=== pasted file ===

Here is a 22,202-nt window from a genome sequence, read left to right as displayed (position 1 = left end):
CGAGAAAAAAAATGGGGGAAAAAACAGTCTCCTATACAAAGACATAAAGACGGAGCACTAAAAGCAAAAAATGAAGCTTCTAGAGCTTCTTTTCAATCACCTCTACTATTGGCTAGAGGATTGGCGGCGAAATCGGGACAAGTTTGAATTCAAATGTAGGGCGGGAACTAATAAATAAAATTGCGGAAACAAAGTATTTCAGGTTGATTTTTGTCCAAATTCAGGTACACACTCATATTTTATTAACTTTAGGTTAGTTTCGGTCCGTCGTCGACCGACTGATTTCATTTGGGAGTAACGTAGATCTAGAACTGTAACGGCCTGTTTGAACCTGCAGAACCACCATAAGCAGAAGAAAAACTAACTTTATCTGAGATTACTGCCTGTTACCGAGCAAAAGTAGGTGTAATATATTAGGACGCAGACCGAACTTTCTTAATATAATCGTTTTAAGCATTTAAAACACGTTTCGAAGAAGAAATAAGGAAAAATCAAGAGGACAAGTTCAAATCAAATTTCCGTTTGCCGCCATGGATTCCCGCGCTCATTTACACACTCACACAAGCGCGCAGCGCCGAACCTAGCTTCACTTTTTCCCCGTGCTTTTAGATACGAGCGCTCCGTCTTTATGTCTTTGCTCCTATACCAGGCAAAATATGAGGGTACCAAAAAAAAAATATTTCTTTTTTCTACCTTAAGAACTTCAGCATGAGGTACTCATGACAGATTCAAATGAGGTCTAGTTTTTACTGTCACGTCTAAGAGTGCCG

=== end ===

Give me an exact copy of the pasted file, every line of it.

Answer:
Here is a 22,202-nt window from a genome sequence, read left to right as displayed (position 1 = left end):
CGAGAAAAAAAATGGGGGAAAAAACAGTCTCCTATACAAAGACATAAAGACGGAGCACTAAAAGCAAAAAATGAAGCTTCTAGAGCTTCTTTTCAATCACCTCTACTATTGGCTAGAGGATTGGCGGCGAAATCGGGACAAGTTTGAATTCAAATGTAGGGCGGGAACTAATAAATAAAATTGCGGAAACAAAGTATTTCAGGTTGATTTTTGTCCAAATTCAGGTACACACTCATATTTTATTAACTTTAGGTTAGTTTCGGTCCGTCGTCGACCGACTGATTTCATTTGGGAGTAACGTAGATCTAGAACTGTAACGGCCTGTTTGAACCTGCAGAACCACCATAAGCAGAAGAAAAACTAACTTTATCTGAGATTACTGCCTGTTACCGAGCAAAAGTAGGTGTAATATATTAGGACGCAGACCGAACTTTCTTAATATAATCGTTTTAAGCATTTAAAACACGTTTCGAAGAAGAAATAAGGAAAAATCAAGAGGACAAGTTCAAATCAAATTTCCGTTTGCCGCCATGGATTCCCGCGCTCATTTACACACTCACACAAGCGCGCAGCGCCGAACCTAGCTTCACTTTTTCCCCGTGCTTTTAGATACGAGCGCTCCGTCTTTATGTCTTTGCTCCTATACCAGGCAAAATATGAGGGTACCAAAAAAAAAATATTTCTTTTTTCTACCTTAAGAACTTCAGCATGAGGTACTCATGACAGATTCAAATGAGGTCTAGTTTTTACTGTCACGTCTAAGAGTGCCG